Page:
3. Civil Penalties

The two chambers also differ sharply on civil penalties for illegally selling cannabis. While the Senate bill only imposes a $1,000 fine for anyone caught selling between two and eight ounces of marijuana without a license, the House's fine is $10,000. In both cases, civil fines are in addition to any criminal penalties, which are identical in both versions.

4. Social Equity

Including social equity provisions in cannabis legalization initiatives has become a hot-button imperative for lawmakers drafting legislation in states considering legalizing adult-use marijuana. In the case of Minnesota, both measures provide regulators with authority to show a preference for social equity applicants in awarding licenses to cannabis businesses. In addition, the House version goes a step further by allowing individuals convicted of a marijuana offense to receive consideration as social equity applicants.

5. Local Control

While neither bill allows blanket bans against marijuana companies by local municipalities, the Senate version does enable cities to set up zoning requirements for cannabis businesses, impose registration fees, set limits on the number of retailers and include some revenue-sharing provisions.

6. Nuisance Actions

In order to provide citizens with some legal recourse against the potential nuisance of marijuana consumption, certain states include "nuisance provisions" in their legalization statutes. The House version of the Minnesota bill does not contain such a provision.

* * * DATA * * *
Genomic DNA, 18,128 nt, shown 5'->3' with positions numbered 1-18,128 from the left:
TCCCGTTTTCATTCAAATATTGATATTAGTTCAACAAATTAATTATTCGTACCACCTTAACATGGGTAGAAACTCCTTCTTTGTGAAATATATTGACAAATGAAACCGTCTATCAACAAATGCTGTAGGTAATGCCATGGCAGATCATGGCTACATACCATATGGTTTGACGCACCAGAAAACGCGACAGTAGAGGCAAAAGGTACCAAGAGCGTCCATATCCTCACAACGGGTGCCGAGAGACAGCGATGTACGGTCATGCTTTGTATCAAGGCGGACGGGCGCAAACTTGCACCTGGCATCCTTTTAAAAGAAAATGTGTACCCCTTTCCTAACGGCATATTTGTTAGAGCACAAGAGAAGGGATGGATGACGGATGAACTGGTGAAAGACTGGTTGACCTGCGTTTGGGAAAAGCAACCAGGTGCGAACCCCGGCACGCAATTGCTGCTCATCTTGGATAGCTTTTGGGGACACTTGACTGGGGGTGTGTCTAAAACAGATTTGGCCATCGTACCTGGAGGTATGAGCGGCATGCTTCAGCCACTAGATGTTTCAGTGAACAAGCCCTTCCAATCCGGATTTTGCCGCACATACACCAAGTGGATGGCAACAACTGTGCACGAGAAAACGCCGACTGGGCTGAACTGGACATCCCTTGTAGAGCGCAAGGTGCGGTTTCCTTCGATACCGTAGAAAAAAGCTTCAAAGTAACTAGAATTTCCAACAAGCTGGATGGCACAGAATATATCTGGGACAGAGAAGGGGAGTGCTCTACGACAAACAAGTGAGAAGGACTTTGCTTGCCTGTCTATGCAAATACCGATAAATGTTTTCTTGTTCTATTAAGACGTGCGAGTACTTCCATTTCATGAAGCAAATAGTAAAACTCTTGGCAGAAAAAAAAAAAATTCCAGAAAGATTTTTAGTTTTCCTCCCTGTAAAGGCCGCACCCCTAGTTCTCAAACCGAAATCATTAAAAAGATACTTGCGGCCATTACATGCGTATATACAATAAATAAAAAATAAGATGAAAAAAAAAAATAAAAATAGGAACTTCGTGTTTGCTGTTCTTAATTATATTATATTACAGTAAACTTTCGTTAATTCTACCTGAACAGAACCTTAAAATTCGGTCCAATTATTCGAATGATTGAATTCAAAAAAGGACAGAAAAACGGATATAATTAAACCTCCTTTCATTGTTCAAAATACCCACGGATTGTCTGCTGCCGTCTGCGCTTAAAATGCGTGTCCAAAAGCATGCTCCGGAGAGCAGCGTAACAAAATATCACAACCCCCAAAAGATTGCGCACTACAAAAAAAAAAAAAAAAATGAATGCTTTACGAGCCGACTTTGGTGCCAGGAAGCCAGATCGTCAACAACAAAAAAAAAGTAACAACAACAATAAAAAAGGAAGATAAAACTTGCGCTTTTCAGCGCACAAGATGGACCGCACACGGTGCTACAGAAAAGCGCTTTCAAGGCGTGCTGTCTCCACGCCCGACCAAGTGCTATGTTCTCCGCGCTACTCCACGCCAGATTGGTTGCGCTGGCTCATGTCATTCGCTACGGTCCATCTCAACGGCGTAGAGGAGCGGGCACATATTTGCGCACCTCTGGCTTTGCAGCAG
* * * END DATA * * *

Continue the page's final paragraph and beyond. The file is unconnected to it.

However, the Senate bill explicitly states that "any use of adult-use cannabis flower which is injurious to health, indecent or offensive to the senses, or an obstruction to the free use of property so as to interfere with the comfortable enjoyment of life or property is a nuisance." It also allows anyone "who is injuriously affected or whose personal enjoyment is lessened by a nuisance" to bring legal action against the offenders.

Most State House insiders and industry advocates foresee no significant stumbling blocks keeping leaders in the House and Senate from reconciling the variations between the two bills. However, there are still potentially catastrophic effects the final bill could have on the Minnesota hemp industry.

While many aspects of Minnesota's approach to legalizing recreational cannabis are socially and economically forward-thinking and progressive, the highly unusual and unprecedented inclusion of hemp in the marijuana reform legislation would establish harsh economic and regulatory rules that could ultimately crush much of the legal hemp market in the state.

To date, of the more than 20 states that have passed marijuana legalization measures, Minnesota is the only state to enmesh hemp with cannabis in its legislative effort. Under both versions of the bill, all THC products would be subject to licensing, regulation and taxation, including hemp-derived items.

The burden this would create on most small hemp business owners is unnecessary and preventable. However, unless members of the bicameral committee address and ultimately remove the detrimental hemp provisions from the legislation, an industry that employs thousands, provides substantial health and wellness benefits to even more and generates significant economic growth for the state could disappear.